Tuesday, December 29, 2009

I Own Things

It is time to pack up my apartment to move two streets over to another apartment. As exciting as this move is, right now I am swimming in a sea of items that need to be packed. As usual, I’m surprised by the amount of stuff I have collected. I am also amazed by the amount of dirt and garbage I’ve allowed to accumulate. I feel like a chipmunk scurrying around its burrow gathering items to hibernate with. Only I have a computer and I am wasting my precious time on it. I also have to go to work in an hour.

Monday, December 28, 2009

A Classroom Full of Little Mirrors

On the weekend I got two inches cut off my hair. A little girl in one of my classes said, "Teacher, did you get your hair cut?" Then she continued with, "last week you were sexy and now you are cute." Want to know what you really look like? Talk to a child.

Sunday, December 27, 2009

I was sorting through my bookshelf when I came across this picture. The young 'artist' is a student I call, "Billy Bob Princess Monkey." As you can see, he's a funny little kid.

A little christmas conclusion:

The most important part of the holidays are the people you love. Although I was sad to be without mine this christmas, I had a great opportunity to learn something new about my family. It turns out, that love is far more powerful than the constraints of time or distance. Love is a durable band that can stretch across the world and touch even the most distant of hearts. This christmas, I learned just how strong my dearest connections are. I suppose no gift could be greater than this.

"And what happened then? Well, in Whoville they say that the Grinch's small heart grew three sizes that day."

Saturday, December 19, 2009


The Last Supper:

Silk worm snacks:

Tuesday, December 15, 2009

Success! I am now a yellow belt and my toes are not broken. This also means I am one step closer to kicking your butt.

Check out the kids' smooth moves:

Something new and useful:

Cold medicine please- 감기약주세요

Sunday, December 13, 2009

Dear Prometheus..

I have my first test in taekwondo tomorrow! Consequently, I have been stressing over the idea of incorrectly kicking a board and breaking my toes. In order to prevent this tragedy, I have been trying to improve my technique by hitting books. My feet are now bruised and tomorrow's test will probably hurt more than it would have if I hadn't practiced.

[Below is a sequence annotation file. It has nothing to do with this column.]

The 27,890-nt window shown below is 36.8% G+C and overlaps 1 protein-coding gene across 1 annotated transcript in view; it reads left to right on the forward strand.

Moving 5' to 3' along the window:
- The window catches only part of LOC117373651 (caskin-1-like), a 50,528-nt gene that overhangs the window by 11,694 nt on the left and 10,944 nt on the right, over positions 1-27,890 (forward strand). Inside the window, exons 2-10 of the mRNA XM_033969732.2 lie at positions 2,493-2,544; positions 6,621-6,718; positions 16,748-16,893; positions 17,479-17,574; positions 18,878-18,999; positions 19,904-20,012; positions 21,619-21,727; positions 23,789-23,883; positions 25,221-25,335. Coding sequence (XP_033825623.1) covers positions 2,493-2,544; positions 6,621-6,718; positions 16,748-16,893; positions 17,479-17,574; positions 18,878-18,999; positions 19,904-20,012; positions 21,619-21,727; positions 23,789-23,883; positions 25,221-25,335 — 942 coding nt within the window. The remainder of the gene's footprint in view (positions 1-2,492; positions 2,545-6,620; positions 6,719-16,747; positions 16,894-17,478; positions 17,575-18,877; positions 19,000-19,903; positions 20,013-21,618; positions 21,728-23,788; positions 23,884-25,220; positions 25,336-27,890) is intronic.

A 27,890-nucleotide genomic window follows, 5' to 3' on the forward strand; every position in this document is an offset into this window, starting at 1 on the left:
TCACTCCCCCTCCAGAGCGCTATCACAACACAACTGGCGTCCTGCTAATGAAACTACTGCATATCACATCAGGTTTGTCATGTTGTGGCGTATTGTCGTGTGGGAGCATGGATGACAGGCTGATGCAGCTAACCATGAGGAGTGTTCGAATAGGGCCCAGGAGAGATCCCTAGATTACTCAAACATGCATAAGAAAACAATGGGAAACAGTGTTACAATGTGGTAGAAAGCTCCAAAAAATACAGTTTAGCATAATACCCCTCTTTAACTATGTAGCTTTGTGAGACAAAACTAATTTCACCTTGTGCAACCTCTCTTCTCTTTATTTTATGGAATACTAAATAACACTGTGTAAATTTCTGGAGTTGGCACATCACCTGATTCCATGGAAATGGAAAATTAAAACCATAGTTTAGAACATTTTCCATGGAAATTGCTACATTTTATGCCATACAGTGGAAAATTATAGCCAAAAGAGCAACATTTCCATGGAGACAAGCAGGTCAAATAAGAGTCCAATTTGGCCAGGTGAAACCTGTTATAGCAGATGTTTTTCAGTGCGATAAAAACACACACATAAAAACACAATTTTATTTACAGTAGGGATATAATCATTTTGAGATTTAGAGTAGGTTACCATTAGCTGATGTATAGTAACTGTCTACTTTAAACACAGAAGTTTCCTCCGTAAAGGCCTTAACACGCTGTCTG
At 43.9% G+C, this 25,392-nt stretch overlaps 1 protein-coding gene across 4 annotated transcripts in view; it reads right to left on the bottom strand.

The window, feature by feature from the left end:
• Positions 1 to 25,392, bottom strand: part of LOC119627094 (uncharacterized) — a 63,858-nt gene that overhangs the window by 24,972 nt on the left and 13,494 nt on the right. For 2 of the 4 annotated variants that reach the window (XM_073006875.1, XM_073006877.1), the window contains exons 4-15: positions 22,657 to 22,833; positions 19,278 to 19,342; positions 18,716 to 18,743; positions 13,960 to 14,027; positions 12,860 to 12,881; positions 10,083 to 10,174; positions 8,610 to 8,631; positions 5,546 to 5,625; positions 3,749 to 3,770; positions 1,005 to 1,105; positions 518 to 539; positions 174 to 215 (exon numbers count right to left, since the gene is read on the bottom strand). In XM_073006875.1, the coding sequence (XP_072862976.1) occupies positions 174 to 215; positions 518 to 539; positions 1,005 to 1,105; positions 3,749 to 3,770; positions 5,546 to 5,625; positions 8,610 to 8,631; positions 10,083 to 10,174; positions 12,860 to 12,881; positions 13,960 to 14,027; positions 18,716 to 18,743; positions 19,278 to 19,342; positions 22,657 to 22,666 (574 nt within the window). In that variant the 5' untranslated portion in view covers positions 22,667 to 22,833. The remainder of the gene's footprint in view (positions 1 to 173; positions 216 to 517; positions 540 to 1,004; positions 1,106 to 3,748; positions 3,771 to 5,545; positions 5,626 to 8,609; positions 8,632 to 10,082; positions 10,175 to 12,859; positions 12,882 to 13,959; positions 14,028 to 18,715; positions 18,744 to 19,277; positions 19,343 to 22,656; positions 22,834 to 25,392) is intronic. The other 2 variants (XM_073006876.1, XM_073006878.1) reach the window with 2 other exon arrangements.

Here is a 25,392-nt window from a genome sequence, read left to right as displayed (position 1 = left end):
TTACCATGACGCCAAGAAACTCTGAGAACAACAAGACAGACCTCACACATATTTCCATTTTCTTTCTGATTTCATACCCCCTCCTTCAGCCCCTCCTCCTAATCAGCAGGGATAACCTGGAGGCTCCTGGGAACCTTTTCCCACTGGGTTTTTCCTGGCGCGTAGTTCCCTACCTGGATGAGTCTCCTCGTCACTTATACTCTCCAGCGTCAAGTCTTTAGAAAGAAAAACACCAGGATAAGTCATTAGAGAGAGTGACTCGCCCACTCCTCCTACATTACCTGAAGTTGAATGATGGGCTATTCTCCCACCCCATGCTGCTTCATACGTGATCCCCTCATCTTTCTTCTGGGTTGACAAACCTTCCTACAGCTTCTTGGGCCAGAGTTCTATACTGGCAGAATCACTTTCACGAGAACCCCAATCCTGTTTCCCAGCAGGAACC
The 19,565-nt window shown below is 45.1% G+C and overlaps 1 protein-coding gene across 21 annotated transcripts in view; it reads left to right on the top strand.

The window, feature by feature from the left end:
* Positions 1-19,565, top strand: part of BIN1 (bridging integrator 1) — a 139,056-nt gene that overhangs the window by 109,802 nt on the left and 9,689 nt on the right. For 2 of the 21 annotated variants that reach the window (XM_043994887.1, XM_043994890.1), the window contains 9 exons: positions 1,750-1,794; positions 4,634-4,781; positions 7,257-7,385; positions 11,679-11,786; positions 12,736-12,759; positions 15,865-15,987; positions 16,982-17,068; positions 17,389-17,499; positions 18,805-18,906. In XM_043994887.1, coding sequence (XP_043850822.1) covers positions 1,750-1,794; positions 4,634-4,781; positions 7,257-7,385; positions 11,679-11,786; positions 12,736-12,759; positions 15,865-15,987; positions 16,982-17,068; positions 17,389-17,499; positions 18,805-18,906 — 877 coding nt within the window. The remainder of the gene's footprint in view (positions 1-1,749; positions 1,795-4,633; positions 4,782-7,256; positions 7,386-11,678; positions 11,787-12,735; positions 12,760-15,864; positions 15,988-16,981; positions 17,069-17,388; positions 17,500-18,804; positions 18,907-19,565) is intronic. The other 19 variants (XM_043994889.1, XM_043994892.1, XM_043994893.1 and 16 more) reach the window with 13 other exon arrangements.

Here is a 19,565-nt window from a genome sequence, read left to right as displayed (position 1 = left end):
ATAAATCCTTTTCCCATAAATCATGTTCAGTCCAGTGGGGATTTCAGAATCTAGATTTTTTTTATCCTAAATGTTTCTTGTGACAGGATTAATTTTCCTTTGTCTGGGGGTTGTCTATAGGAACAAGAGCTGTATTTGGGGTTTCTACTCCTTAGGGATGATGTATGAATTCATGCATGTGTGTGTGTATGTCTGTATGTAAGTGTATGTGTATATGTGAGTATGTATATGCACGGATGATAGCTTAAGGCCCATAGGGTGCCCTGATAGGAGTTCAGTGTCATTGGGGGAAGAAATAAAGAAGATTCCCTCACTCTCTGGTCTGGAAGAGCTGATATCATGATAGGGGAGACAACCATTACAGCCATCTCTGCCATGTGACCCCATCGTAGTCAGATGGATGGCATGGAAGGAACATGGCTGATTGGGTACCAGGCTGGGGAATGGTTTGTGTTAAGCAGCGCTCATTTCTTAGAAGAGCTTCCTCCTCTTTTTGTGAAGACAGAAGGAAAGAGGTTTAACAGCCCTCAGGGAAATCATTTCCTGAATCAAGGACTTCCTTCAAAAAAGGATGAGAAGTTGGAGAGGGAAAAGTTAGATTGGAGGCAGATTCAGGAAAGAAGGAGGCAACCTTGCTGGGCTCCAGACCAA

A lesson: Apprehension usually hurts more than the actual thing you are fearing. However, I doubt I will remember this one.

Thursday, December 10, 2009

A christmas without rain boots

It is a rainy day in Korea and I have been sulking. The days of December are quickly passing and discussions of christmas can no longer be avoided. I’ve never been overly fond of the holidays but this one seems especially daunting. This will be my first christmas away from my home and I’m feeling alone. To add to my yuletide anxiety, my mother and sister will be in Costa Rica, my step father is in Afghanistan, and my closest friends are leaving Korea.

To summarize things for you- My loved ones will be scattered around the world, and my only communication with them will be through emails.

It isn't hard to point out that it was my choice to leave home and that I am choosing to be sad. I'm a particular person that doesn't settle easily; thus, If the company is not right, I usually prefer to be alone. I know I am responsible for my own isolation.

Time will tell how this christmas will pan out. Perhaps something good will happen or I’ll learn to enjoy my solitude. Until then, lets all hope that the days ahead are a little sunnier than today.

A picture of someone special at home:

Saturday, December 5, 2009


Last week I started Taekwondo. Here are some of the reasons I decided to join:

  1. I practiced as a child but quit to pursue other interests.
  2. I now have enough time to do whatever I want during the day.
  3. It is a great way to stay in shape and become more flexible.
  4. Taekwondo was developed in Korea and is part of the Korean culture.
  5. The first month of training and my uniform are free.
  6. There are only three people in my class, so we should be able to ‘level up’ quickly.
  7. It is possible to get my black belt while being here.
  8. I will surely learn some Korean words.
  9. It is fun and makes me laugh.

Wednesday, December 2, 2009

A barrel of monkeys!

The greatest difficulty of living in Korea is the language barrier. I repeatedly find myself in a predicament where I cannot tell someone what I am thinking or what I need. In such cases, my friends and I rely on actions and sound effects. Even though our grunts are an effective way to communicate, they have also become an ongoing joke between Cordia, Mitch and me. We often ask one another, “how would you achieve this goal using caveman?” Then we make up a series of noises and movements that make us giggle like children.

In October, the three of us went to a mask festival in Hahoe. Half way through the performance, the foreigners in the audience were summoned to dance on stage. With little time to think, we independently decided it was a good idea to dance like cavemen. We flailed our arms, hunched our backs and paraded around while the audience clapped. It took me hours to stop laughing.

What kind of impression have we been giving Koreans about English people? Have we been damaging our reputation with our ape-like behavior? It’s possible, but I am sure they also notice how much fun we are having. It turns out, sometimes saying less is more.

Here are some pictures of our dance moves in Hahoe:

Discussing our skills

Reliving the moment

A walk around

Things I have learned:

How to make Texan style hot sauce with Korean ingredients!!

I am hungry ~ 배 고파요